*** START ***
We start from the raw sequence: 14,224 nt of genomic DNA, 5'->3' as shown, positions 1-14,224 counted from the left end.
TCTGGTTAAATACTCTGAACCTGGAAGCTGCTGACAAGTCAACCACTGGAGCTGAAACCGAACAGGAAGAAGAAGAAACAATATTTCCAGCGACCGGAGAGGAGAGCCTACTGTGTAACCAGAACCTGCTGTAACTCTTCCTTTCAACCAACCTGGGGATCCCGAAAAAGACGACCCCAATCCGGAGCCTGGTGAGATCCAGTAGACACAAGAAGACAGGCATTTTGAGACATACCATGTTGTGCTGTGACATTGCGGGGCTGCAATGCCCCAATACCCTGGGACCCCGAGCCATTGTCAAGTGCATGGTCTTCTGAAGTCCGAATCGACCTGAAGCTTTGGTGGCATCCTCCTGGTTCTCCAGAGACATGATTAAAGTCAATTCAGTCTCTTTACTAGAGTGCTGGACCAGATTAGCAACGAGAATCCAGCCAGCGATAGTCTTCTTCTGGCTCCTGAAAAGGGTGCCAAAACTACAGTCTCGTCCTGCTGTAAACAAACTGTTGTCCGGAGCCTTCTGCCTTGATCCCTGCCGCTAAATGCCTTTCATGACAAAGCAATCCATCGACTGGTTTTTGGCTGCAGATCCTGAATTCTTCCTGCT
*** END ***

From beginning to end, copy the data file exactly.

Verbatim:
We start from the raw sequence: 14,224 nt of genomic DNA, 5'->3' as shown, positions 1-14,224 counted from the left end.
TCTGGTTAAATACTCTGAACCTGGAAGCTGCTGACAAGTCAACCACTGGAGCTGAAACCGAACAGGAAGAAGAAGAAACAATATTTCCAGCGACCGGAGAGGAGAGCCTACTGTGTAACCAGAACCTGCTGTAACTCTTCCTTTCAACCAACCTGGGGATCCCGAAAAAGACGACCCCAATCCGGAGCCTGGTGAGATCCAGTAGACACAAGAAGACAGGCATTTTGAGACATACCATGTTGTGCTGTGACATTGCGGGGCTGCAATGCCCCAATACCCTGGGACCCCGAGCCATTGTCAAGTGCATGGTCTTCTGAAGTCCGAATCGACCTGAAGCTTTGGTGGCATCCTCCTGGTTCTCCAGAGACATGATTAAAGTCAATTCAGTCTCTTTACTAGAGTGCTGGACCAGATTAGCAACGAGAATCCAGCCAGCGATAGTCTTCTTCTGGCTCCTGAAAAGGGTGCCAAAACTACAGTCTCGTCCTGCTGTAAACAAACTGTTGTCCGGAGCCTTCTGCCTTGATCCCTGCCGCTAAATGCCTTTCATGACAAAGCAATCCATCGACTGGTTTTTGGCTGCAGATCCTGAATTCTTCCTGCT